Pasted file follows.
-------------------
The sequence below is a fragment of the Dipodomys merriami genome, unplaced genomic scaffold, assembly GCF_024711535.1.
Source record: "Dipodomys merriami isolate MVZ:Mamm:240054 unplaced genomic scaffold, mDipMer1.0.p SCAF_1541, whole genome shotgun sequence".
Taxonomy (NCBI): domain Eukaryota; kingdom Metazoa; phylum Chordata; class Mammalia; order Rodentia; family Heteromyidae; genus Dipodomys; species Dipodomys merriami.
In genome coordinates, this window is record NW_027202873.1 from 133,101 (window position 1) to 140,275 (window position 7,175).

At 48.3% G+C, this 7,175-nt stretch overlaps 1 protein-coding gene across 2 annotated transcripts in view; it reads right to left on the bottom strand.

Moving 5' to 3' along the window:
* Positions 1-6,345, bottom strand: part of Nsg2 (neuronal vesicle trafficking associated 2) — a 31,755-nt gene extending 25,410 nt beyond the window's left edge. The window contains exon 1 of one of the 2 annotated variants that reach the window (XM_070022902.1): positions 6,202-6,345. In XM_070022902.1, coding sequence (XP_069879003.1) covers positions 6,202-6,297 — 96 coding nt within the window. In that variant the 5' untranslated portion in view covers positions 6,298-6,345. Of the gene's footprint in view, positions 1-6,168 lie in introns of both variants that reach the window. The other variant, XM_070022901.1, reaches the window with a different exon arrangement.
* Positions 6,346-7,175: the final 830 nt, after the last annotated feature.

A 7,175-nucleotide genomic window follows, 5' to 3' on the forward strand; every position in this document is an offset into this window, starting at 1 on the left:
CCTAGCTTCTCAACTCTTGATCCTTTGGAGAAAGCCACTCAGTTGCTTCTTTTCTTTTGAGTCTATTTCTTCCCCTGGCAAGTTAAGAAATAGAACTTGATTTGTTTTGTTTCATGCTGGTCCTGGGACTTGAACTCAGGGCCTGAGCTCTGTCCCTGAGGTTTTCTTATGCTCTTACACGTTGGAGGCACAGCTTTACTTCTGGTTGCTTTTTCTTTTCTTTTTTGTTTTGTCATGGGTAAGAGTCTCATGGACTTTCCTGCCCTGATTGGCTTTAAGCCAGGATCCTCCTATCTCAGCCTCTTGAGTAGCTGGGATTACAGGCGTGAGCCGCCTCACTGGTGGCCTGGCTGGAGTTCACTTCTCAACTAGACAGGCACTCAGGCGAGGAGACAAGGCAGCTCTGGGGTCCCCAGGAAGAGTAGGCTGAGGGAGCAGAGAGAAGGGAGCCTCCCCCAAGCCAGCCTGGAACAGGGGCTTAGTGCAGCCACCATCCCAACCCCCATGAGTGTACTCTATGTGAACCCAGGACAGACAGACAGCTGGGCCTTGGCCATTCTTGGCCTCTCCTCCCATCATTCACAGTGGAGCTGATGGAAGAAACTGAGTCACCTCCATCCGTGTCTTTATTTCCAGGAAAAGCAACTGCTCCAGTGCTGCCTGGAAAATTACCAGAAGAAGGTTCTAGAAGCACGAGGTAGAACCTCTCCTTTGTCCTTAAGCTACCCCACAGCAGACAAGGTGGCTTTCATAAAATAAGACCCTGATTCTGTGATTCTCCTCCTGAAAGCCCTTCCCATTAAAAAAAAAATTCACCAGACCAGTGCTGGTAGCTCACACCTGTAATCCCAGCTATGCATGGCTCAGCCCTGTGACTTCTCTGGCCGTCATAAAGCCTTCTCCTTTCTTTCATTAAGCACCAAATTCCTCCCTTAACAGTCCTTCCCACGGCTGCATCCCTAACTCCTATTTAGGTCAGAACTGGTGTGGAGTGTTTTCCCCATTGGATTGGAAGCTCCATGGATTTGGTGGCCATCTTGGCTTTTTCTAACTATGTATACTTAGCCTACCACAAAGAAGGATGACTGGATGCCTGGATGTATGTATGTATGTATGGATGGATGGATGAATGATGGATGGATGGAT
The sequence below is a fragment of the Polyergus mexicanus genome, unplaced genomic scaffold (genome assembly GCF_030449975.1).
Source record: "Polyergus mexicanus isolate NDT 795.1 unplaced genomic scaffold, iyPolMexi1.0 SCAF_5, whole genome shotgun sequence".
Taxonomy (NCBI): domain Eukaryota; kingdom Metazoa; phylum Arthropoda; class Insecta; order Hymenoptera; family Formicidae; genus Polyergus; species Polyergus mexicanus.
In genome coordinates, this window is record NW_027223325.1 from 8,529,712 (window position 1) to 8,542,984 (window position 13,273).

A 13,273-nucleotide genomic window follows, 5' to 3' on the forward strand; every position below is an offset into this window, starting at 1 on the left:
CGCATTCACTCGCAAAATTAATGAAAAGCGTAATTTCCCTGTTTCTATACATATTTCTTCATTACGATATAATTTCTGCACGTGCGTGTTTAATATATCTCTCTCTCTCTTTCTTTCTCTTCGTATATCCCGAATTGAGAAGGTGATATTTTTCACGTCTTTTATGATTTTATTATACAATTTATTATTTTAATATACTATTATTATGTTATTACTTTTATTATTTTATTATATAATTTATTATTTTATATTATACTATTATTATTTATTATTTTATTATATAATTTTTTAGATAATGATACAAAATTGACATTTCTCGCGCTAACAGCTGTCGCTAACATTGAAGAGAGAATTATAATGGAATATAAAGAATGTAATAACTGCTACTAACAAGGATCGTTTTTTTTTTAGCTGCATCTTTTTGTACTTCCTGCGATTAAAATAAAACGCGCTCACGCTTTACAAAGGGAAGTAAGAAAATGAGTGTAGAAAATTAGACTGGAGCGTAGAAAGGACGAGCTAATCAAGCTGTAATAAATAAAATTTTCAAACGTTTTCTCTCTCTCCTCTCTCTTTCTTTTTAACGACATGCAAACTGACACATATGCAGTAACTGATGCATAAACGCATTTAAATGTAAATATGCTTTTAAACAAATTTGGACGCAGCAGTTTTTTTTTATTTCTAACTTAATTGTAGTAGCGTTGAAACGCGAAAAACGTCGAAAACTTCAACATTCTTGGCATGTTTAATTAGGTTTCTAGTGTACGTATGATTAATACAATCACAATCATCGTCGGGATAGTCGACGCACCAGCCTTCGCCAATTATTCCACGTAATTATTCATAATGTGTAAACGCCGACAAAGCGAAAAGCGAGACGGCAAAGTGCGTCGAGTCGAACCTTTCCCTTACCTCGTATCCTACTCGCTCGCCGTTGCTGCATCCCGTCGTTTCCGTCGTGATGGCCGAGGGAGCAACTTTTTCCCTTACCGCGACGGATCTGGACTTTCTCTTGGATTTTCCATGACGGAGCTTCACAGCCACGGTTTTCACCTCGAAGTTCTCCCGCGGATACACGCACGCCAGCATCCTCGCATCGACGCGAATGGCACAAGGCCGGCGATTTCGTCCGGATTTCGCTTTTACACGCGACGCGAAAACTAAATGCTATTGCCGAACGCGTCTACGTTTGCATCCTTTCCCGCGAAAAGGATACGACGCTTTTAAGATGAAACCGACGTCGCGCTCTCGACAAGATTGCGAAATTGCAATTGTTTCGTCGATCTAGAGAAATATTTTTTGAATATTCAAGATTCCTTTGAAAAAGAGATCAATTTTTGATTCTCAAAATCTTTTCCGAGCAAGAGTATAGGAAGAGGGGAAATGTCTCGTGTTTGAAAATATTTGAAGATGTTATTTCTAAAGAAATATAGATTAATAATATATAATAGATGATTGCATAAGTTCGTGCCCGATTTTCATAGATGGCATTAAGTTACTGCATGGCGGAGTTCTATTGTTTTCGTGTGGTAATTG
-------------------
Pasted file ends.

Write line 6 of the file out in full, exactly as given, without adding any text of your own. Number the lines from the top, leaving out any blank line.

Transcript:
Moving 5' to 3' along the window: